HC Deb 08 June 1964 vol 696 cc8-11


Educational Members

24. Mr. Swingler

asked the Minister of Labour why he has decided not to invite the Association of Supervisory Staffs, Executives and Technicians to nominate a representative on the industrial training board for the engineering industry, in view of the fact that the Association organises foremen and others who are not represented by any other union.

25. Mr. Diamond

asked the Minister of Labour, in view of the desirability of securing a cross-section of representatives of the industry on the industrial training board for the engineering industry, if he will reconsider his decision not to invite a representative from the Association of Supervisory Staffs, Executives and Technicians.

Mr. Godber

There are 36 unions in the Confederation of Shipbuilding and Engineering Unions, and it would have been quite impossible to appoint a member from each union with an interest in the industry to the engineering board. In appointing the workers' members, I have tried to secure as fair and representative a selection of unions as possible. Unions which are not directly represented on the board will, I feel sure, have the opportunity of making then-views known through the various committees the hoard will need to set up.

Mr. Swingler

While I appreciate the Minister's difficulties and the impossibility of having all organisations represented on the board, may I ask the right hon. Gentleman whether he is aware that this is the only organisation which specifically caters for foremen and supervisory staffs, that it is the only union which has an agreement with the engineering employers which caters for those grades, and that it also includes in its ranks very many training instructors? Would he not think that for these three reasons the union has a special claim to be represented and to be heard on the subject of industrial training at the topmost level?

Mr. Godber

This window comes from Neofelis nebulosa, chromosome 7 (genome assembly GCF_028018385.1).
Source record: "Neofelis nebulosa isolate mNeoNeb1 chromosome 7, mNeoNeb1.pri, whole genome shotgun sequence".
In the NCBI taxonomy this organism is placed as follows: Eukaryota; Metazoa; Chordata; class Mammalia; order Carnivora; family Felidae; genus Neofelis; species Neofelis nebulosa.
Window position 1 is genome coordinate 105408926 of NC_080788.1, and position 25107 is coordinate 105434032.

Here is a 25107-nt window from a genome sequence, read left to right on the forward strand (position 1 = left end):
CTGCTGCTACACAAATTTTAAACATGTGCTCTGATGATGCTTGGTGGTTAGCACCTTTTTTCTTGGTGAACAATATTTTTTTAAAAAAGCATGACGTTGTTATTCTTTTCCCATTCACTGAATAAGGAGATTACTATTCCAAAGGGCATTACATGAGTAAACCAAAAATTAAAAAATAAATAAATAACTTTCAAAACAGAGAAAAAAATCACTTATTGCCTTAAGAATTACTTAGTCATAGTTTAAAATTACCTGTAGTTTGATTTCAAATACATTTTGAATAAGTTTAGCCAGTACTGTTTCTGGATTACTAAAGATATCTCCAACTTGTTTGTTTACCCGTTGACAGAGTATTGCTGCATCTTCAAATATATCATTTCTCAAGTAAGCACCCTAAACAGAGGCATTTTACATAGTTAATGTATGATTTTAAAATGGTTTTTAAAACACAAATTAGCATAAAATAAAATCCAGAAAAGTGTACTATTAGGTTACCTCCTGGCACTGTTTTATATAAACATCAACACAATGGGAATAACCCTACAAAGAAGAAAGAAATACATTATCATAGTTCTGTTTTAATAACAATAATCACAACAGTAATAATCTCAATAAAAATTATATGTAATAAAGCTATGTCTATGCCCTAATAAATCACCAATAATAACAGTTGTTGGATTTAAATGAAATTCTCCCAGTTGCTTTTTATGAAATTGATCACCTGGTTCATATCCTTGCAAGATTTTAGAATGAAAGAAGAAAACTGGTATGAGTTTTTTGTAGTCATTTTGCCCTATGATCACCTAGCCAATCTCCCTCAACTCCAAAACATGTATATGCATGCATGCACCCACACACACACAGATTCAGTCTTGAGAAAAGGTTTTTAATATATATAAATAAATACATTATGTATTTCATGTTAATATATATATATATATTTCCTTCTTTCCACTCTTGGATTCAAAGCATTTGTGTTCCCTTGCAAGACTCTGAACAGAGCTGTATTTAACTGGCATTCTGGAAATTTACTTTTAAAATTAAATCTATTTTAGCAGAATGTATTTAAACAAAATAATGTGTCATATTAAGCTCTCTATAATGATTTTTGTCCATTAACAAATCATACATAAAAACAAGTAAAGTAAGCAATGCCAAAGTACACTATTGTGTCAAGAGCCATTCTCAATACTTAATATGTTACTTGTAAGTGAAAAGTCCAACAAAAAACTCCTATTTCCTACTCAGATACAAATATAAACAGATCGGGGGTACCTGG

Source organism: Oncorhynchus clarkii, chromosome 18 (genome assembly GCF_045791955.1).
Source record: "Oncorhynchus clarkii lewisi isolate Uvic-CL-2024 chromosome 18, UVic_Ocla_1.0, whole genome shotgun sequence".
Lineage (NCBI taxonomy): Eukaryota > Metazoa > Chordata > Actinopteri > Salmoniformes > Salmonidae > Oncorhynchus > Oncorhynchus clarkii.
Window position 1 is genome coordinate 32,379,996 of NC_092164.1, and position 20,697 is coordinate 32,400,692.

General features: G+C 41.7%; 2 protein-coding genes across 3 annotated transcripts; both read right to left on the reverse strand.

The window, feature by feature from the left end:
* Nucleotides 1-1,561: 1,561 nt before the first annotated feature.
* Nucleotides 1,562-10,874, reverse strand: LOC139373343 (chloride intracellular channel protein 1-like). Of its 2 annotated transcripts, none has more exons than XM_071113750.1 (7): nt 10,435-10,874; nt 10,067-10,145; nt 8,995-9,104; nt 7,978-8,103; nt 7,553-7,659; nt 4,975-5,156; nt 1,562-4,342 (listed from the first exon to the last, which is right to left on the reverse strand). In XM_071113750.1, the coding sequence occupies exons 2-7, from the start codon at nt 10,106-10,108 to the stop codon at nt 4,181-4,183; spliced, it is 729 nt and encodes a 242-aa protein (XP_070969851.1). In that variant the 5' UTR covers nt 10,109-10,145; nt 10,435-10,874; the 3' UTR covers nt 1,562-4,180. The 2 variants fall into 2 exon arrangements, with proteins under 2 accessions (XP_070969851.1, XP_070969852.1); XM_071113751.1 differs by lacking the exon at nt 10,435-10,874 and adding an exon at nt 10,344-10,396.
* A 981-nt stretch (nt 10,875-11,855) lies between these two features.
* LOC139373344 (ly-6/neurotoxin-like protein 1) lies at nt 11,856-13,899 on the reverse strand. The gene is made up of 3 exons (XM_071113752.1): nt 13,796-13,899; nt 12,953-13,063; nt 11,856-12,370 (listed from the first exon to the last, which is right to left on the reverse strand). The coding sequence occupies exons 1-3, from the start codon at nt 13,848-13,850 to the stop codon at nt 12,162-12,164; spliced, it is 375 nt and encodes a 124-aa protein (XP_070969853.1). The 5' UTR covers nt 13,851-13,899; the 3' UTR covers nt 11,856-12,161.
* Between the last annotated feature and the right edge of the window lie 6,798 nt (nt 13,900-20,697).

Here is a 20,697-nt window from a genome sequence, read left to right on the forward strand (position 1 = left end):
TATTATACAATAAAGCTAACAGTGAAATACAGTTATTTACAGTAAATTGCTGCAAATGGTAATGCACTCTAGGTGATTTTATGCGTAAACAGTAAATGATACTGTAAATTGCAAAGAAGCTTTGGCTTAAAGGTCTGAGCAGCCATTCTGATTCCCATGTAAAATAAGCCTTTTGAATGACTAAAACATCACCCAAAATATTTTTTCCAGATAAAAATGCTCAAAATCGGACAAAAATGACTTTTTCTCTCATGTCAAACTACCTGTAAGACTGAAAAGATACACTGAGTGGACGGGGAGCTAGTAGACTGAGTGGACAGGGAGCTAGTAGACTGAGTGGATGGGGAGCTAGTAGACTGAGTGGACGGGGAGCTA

I had in mind the very considerations which the hon. Gentleman has raised. I am sure he will realise that practically every union had special reasons for wanting to be included and I had to make a choice. It may be said by some that my choice was not correct, but I tried to arrange the broadest representation that I could. I believe that other unions can play a very useful part through the committee structure, and I hope that this particular union will be able to do just that.

Mr. Diamond

Has the right hon. Gentleman paid sufficient attention to the white-collar workers, who are an increasing proportion of the total number of workers and of union members in this country? Would he not agree, therefore, that to omit such an important branch of the white-collar workers is to be backward-looking instead of forward-looking?

Mr. Godber

I took this point into account, but there were many other organisations with claims from all sorts of conflicting angles. I would remind the hon. Gentleman of the existence of the Central Training Council, which will be particularly charged with looking at this aspect of the problem.

Mr. Dudley Smith

Would not my right hon. Friend agree that, with the best will in the world, it is impossible to give everybody representation on the board and, despite the criticism, would he not agree that it is most encouraging that the board is already working so soon after the passing of the Act?

Mr. Godber

As I have indicated, the difficulties about getting agreement were substantial. I think, however that I have the general good will of all sides, and I hope that we shall maintain this and be able to make rapid progress. I am grateful to my hon. Friend for his comment.